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Power
revived:
… and WISPA doings …

GLOBAL GALLERY February 2002
Martin Bronstein’s astigmatic view of the world
of squash.

© 2002 All rights reserved.
photos © 2002, D Tessier, R Beck and V Winchell


NEW YORK PUTS THE POWER BACK ON
We writers love Jonathon Power because he has a surname that gives us
a thousand bad puns: Power Failure, Power Surge, Power Cut, Super Power,
Power of Love, Glower Power and so on. Apart from that, I think that my
fellow Canadian is the best thing that has happened to squash since Jahangir’s
5-year winning streak.

Power and Nicol
Keep up the Rivalry © 2002 D Tessier

He
is witty, outrageous, inventive, entertaining and articulate in two languages,
as all good Canadians should be, which means he always has something interesting
to say after a match. Alarmingly, over the last year there were signs that
the Power era was over: he had hardly won a tournament and had not beaten
Peter Nicol since the YMG Classic in Toronto in 2000. As you all know by now
Power took a thundering (or as Alan Thatcher would say ‘stunning’) 3/0 victory
over Nicol in the final of the Tournament of Champions in New York on February
1st.

To
say he surprised everybody is to commit the understatement of the year:
Nicol had been playing superbly and the betting in the press room wasn’t
who would win, but how quickly Nicol would win. In a way New York is Power’s
town and the Grand Central crowd inspire him. After his disappointing
showing in the US Open in Boston two weeks earlier, it was great to see
him back again once more to keep the
Power versus Nicol confrontation on the boil
.
It threatens to
become a longer set of head-to-heads than the Jahangir
versus Jansher of a decade ago
. (By the way you can find both
sets of head-to-heads on SquashTalk).

DAT’S
MY GIRL

Tessier on court
with Martin Heath

Debra
Tessier (initials:DAT) is not only SquashTalk’s chief photographer and assistant
web-master, she is also a real techno-freak. In Grand Central Station she
made the blokes in the press room look like mumbling troglodytes. If there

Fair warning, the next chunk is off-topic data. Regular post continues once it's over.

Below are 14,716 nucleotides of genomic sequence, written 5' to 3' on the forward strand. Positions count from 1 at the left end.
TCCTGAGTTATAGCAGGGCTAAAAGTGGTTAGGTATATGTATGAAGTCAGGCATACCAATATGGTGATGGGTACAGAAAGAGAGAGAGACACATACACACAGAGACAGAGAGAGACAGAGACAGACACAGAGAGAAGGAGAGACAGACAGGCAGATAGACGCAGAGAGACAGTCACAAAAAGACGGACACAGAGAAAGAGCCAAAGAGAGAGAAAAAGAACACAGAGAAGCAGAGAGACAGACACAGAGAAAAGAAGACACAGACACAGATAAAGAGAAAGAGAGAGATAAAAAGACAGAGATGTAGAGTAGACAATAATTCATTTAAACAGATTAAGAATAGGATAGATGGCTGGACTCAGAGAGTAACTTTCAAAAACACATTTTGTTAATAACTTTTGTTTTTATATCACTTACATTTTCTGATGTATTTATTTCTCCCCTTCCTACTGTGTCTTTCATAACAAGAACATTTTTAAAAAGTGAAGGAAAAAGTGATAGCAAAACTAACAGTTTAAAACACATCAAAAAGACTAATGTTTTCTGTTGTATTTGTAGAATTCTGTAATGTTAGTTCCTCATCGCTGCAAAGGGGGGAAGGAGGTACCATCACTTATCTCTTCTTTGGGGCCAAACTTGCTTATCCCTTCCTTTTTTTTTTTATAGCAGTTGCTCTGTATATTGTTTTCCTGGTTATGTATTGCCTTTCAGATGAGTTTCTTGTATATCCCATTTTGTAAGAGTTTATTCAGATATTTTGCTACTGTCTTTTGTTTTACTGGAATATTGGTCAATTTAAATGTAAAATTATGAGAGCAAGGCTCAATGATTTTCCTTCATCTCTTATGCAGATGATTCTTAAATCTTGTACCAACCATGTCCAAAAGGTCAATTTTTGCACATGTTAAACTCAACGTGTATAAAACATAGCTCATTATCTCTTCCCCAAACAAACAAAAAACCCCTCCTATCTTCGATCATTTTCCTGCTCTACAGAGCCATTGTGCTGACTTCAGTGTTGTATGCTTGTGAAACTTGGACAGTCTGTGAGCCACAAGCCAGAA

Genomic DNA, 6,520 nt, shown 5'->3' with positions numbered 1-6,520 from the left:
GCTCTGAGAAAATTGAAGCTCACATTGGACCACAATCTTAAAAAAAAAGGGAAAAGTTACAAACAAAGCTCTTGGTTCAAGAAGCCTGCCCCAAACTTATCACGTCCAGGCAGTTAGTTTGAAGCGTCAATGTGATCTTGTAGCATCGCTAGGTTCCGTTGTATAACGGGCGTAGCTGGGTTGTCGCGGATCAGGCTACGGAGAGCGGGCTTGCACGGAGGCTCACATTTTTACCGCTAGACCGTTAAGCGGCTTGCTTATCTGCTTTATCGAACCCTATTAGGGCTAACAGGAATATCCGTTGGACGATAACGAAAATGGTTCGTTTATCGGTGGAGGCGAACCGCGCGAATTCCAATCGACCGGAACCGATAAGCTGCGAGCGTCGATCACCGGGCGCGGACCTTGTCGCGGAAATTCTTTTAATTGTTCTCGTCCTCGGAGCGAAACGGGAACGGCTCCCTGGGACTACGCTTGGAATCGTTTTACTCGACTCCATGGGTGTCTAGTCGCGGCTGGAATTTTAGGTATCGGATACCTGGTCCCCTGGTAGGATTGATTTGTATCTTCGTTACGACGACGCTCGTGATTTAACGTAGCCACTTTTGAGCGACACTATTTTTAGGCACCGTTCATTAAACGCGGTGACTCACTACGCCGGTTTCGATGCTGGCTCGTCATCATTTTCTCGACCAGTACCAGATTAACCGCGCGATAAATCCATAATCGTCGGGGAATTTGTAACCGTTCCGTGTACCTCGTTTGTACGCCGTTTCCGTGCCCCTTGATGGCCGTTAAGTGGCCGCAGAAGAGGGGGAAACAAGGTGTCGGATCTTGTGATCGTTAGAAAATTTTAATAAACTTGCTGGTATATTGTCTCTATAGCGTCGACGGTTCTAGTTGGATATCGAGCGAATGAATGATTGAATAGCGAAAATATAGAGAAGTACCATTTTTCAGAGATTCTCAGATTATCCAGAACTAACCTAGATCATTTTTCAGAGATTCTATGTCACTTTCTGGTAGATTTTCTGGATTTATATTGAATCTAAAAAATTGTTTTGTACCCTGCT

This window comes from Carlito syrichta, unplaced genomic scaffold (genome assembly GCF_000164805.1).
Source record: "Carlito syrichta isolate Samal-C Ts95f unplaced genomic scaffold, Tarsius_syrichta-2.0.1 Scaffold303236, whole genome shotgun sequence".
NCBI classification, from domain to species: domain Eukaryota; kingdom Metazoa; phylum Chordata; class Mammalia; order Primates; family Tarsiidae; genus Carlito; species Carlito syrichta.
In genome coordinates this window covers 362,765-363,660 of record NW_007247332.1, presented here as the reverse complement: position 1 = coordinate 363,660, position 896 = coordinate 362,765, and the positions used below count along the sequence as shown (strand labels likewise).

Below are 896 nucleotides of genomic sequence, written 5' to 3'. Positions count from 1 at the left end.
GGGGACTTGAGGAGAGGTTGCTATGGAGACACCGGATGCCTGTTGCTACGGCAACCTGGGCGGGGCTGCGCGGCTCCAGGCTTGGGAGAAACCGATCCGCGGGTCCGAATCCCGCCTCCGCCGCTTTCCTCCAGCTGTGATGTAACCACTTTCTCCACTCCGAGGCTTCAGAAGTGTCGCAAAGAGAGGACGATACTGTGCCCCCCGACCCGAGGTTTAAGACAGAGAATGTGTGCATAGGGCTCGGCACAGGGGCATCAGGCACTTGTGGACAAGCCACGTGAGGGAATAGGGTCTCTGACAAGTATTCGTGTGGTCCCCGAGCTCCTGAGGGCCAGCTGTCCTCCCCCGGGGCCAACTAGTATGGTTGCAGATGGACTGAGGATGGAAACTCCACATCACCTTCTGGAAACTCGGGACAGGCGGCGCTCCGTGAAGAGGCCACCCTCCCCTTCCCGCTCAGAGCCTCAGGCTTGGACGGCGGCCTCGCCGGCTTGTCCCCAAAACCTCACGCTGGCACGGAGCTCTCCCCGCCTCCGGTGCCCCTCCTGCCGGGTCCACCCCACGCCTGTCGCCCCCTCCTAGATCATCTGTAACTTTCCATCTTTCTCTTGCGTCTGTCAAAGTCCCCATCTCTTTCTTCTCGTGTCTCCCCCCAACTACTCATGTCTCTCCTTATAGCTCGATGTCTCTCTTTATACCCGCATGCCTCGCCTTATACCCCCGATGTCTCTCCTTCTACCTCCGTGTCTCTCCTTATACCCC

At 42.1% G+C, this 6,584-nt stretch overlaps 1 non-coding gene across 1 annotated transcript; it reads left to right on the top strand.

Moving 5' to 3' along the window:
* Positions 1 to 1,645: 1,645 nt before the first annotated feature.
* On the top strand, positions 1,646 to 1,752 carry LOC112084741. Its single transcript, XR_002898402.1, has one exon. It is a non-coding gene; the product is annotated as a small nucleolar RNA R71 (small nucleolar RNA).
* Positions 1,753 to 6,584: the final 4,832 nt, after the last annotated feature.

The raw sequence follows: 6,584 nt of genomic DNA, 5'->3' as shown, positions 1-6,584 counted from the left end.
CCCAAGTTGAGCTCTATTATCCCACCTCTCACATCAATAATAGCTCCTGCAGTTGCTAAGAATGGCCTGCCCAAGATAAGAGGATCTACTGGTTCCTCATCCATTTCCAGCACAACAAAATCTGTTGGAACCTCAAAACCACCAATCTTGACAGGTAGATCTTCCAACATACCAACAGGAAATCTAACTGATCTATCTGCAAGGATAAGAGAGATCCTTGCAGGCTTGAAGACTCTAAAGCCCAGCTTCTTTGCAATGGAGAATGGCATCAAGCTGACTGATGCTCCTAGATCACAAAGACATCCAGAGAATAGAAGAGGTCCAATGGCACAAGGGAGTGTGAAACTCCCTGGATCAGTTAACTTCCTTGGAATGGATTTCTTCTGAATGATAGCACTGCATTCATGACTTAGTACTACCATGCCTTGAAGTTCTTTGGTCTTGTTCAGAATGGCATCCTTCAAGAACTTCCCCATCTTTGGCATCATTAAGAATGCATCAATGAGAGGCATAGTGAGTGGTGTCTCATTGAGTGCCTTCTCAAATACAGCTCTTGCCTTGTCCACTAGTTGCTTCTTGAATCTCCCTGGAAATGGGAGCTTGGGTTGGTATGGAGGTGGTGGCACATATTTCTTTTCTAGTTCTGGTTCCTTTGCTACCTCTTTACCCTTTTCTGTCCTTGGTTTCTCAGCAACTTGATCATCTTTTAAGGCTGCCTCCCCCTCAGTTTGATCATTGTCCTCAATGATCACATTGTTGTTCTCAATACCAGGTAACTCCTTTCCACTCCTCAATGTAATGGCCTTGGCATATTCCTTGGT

was a problem with a laptop, e-mail or the web, we all went crying to Debbie
who sorted it out in no time flat.

She
has also gotten into movies, and you can find examples of her work on
Squashtalk with the interviews of Power, Sarah Fitz-Gerald and Chris Walker
in New York and Joe Kneipp at the US Open. But she is foremost a damn
good photographer: see my report of the TOC final between Power and Nicol.
The second photo shows Nicol at full stretch at the front of the court
while Power stands upright, languidly watching the tortures he is putting
his opponent through. Could be Photo of the Year. Steve Line, watch out!

THROUGH
A GLASS BRIGHTLY

There is understandable nervousness about going to Pakistan to cover the
Pakistan Open in March: the political climate between India and Pakistan
is still simmering and the WSF is keeping a very close eye on the situation.
Now that Finland have pulled out of hosting the Men’s world Team Champs
next year, Pakistan are considering putting in a bid for the event.

The
Pakistan Squash Federation have just purchased a sparkling new all-glass
court from Germany (that’s about $120,000 worth of court), so they must
be taking it all very seriously. And while we are on courts, I bumped
into my old friend David Carr, who, with his partner Wolfgang, are putting
up squash courts all over the world. Last year they supplied courts in
both Russia and China. He was interested in my piece in the last Global
Gallery about Anderson Courts all over Massachusetts. Carr’s company is
also building courts in the US and says there is enough work for both
companies. At a guess, he said, there were over 100 new squash courts
erected in the USA last year. In England there were about 15. Guess where
the squash growth is going to be?

NOTORIOUS
JOURNALIST SUFFERS PRICE CUT

Chris Walker surprised everybody, yet again, by beating higher ranked
players to get to the semis of the Tournament of Champions. First he beat
world number two David Palmer, who refused to shake hands after the last
point and then ten minutes later when Walker again offered his hand. (If
Joe Shaw, Palmer’s Aussie mentor, reads this he will be furious at Palmer’s
behaviour). And then Walker beat Paul Price, another Australian, 17-16
in the fifth. I offered my congratulations to Price on a good match and
he turned and snarled at me, telling me to shut up and never to talk to
him again. Strangely another Australian player said a similar thing to